[Show abstract][Hide abstract] ABSTRACT: Although widely applied as a phenotypic expression of adiposity in population and gene-search studies, body mass index (BMI) is also acknowledged to reflect muscularity even though relevant studies directly measuring skeletal muscle (SM) mass are lacking. The current study aimed to fill this important gap by applying advanced imaging methods to test the hypothesis that, after controlling first for adiposity, SM mass is also a significant determinant of BMI in a population-based sample.
Whole-body magnetic resonance imaging scans were completed in Coronary Artery Risk Development in Young Adults study subjects aged 33-45 years. Physical activity (PA) levels, alcohol intake and adequacy of food intake were assessed by standardized questionnaires.
The study included 58 African-American (AA) and 78 Caucasian (C) men; and 63 AA and 64 C women.
Whole-body adipose tissue (AT) and SM volumes.
AT was significantly predicted by not only BMI, but also PA and alcohol intake with total model R (2)'s of 0.68 (P<0.0001) for men and 0.89 (P<0.0001) for women. Men had more SM than AT at all levels of BMI whereas SM predominated in women at lower BMIs (C<26 kg/m(2); AA<28 kg/m(2)). In men, both AT and SM contributed a similar proportion of between-subject variation in BMI. In contrast, in women AT contributed approximately 30% more than SM to the variation in BMI. Developed allometric models indicated SM associations with AT, PA and race after adjusting for height. There was little association of age, lifestyle factors or race with BMI after controlling for both AT and SM.
Variation in muscularity provides a mechanistic basis for the previously observed nonspecificity of BMI as a phenotypic expression of adiposity. These quantitative observations have important implications when choosing adiposity measures in population and gene-search studies.
International journal of obesity (2005) 09/2009; 33(12):1363-73. · 5.22 Impact Factor
[Show abstract][Hide abstract] ABSTRACT: To identify differences in amount and distribution of fat and lean soft tissue in a cross-sectional study of subjects with and without type 2 diabetes and to determine whether any differences are affected by race/ethnicity or sex.
Overweight and obese (body mass index, BMI > or = 25 kg m(-2)) Black, White and Hispanic men (490) and women (825) with type 2 diabetes ((mean+/-s.d.) age 58.5+/-6.6; BMI 35.3+/-5.3) who had a baseline dual energy X-ray absorptiometry whole-body scan at the time of enrollment in the Look AHEAD clinical trial, and 242 healthy controls, 91 males and 151 females (age 55.3+/-8.6 years, BMI 30.7+/-4.2 kg m(-2)) who were participating in unrelated research and were scanned on the same densitometers.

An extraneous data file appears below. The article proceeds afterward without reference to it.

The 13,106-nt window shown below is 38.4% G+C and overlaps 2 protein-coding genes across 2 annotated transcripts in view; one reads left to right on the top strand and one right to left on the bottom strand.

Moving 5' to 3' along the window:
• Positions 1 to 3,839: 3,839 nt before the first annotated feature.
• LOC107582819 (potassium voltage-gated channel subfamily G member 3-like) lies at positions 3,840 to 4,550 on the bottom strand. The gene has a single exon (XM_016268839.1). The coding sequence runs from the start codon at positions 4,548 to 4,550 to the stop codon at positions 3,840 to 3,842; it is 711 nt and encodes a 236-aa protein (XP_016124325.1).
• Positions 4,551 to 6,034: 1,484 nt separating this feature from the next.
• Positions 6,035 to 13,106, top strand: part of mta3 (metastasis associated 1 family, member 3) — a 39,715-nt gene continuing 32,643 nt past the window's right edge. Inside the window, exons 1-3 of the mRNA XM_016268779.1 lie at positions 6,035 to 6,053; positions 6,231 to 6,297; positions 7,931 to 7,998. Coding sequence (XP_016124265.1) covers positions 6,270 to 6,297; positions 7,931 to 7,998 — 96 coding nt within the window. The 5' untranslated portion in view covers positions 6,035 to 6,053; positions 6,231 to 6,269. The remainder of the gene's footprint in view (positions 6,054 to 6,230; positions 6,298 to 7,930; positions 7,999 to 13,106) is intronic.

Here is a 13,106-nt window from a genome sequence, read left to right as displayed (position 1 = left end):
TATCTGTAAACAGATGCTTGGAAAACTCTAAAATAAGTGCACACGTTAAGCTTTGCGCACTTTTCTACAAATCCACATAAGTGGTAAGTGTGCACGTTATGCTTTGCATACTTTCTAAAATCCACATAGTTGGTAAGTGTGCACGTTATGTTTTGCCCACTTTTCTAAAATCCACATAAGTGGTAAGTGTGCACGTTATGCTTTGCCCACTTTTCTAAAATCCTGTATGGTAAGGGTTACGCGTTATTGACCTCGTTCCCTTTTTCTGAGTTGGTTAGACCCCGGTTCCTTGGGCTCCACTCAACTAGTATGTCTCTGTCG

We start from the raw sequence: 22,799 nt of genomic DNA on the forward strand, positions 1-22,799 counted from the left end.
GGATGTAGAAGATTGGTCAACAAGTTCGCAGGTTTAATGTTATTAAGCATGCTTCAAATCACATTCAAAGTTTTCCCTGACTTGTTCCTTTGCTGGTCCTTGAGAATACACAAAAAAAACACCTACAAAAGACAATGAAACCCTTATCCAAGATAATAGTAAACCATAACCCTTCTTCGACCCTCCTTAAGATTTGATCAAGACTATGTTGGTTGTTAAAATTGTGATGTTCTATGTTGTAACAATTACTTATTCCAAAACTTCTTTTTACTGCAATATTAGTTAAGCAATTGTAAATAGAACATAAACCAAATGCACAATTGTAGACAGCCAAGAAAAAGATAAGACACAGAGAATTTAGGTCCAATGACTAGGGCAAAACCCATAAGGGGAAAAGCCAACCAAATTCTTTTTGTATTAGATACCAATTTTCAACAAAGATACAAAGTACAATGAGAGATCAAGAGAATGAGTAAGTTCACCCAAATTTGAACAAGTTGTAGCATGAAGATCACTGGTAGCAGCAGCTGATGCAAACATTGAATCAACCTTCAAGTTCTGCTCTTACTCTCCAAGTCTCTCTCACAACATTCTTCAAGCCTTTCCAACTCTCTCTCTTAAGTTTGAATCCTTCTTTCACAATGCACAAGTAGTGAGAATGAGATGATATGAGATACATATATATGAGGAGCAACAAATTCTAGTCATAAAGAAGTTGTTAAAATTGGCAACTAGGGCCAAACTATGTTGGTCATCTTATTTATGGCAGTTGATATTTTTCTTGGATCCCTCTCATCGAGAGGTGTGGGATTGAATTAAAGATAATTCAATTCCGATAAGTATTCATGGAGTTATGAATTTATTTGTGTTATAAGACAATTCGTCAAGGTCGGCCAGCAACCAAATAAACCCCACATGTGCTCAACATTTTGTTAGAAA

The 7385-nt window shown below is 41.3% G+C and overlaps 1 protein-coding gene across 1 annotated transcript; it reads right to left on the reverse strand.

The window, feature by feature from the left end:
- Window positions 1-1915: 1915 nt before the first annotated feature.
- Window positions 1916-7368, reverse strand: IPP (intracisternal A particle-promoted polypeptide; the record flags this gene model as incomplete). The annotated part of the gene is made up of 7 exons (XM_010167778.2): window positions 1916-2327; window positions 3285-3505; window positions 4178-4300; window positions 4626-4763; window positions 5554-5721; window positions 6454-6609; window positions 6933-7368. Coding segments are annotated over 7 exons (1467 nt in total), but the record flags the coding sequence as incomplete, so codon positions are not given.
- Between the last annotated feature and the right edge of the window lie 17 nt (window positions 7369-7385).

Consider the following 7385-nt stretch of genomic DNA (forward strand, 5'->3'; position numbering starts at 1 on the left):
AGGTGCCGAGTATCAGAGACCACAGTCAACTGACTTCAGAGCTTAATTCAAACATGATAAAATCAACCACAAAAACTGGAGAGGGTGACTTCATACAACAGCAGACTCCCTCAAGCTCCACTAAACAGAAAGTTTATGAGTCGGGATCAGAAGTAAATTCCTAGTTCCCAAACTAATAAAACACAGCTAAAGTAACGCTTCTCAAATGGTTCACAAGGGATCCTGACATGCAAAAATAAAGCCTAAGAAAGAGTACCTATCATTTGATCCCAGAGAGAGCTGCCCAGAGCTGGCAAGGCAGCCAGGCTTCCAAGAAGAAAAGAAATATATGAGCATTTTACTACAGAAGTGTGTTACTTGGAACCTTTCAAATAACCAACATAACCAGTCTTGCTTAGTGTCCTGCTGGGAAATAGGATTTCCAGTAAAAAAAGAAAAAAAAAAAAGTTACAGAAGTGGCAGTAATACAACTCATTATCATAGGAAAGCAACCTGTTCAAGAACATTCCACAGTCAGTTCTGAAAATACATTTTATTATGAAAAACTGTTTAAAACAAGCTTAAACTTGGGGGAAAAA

Adjusted for gender, age, race, clinical site and body size, total fat mass was smaller in persons with type 2 diabetes than in controls (-1.4+/-0.3 (s.e.); 34.5 vs 35.8 kg, P<0.001) while trunk fat was larger (1.3+/-0.2 (s.e.); 19.9 vs 18.6 kg, P<0.001) and leg fat was smaller (-1.5+/-0.2 (s.e.); 10.7 vs 12.3 kg, P<0.001). The arms of subjects with type 2 diabetes did not have significantly less fat compared to controls. Adjusted trunk lean mass was larger in type 2 diabetes by 0.6 kg (28.4 vs 27.8 kg, P<0.001) while leg lean was smaller by 0.5 kg (18.1 vs 18.6 kg, P<0.001).
Type 2 diabetes is associated with less total fat, leg fat and leg lean mass and more truncal fat and lean mass than controls. The physiological processes producing these deviations in tissue distribution and their metabolic significance warrant further investigation.
International journal of obesity (2005) 06/2008; 32(5):780-7. · 5.22 Impact Factor
[Show abstract][Hide abstract] ABSTRACT: Visceral adipose tissue (VAT) is widely recognized as conveying the highest health risk in humans among the currently measurable adipose tissue compartments. A recent study indicated that the traditionally measured VAT area at L(4)-L(5) is not the VAT area with the highest correlation with total VAT volume. At present, it is unknown whether the area with the highest correlation is also the most strongly associated with obesity-related health risk.
The study aim was to establish which VAT slice area(s) are most strongly associated with obesity-related health risk indicators.
The subjects were a convenience sample of healthy adults who completed whole-body magnetic resonance imaging (MRI) scans. The correlations, with appropriate adjustments, were examined between individual MRI slice VAT areas and fasting serum/plasma triglycerides (TG), high-density lipoprotein cholesterol (HDL), glucose, insulin and blood pressure.
The sample consisted of 283 healthy men (age (mean+/-s.d.) 41.9+/-15.8 years; BMI, 26.0+/-3.2 kg/m(2); VAT, 2.7+/-1.8 L) and 411 women (age, 48.1+/-18.7 years; BMI 27.0+/-5.4 kg/m(2); VAT, 1.7+/-1.2 L). After adjusting for age, race, menopause status, scan position and specific blood analysis laboratory, VAT area at L(4)-L(5) had lower correlations with most metabolic risk factors including serum/plasma TG, HDL, glucose, insulin and blood pressure than VAT volume in both men and women. The VAT areas 10 and 15 cm above L(4)-L(5) in men had higher or equal correlations with health risk measures than VAT volume. In women, the VAT area 5 cm above or below L(4)-L(5) and total VAT volume had similar correlations with health risk measures.
An appropriately selected single slice VAT area is an equally reliable phenotypic marker of obesity-related health risk as total VAT volume. However, in both men and women the VAT slice area at the traditional L(4)-L(5) level is not the best marker of obesity-related health risk.
International Journal of Obesity 06/2007; 31(5):763-9. · 5.22 Impact Factor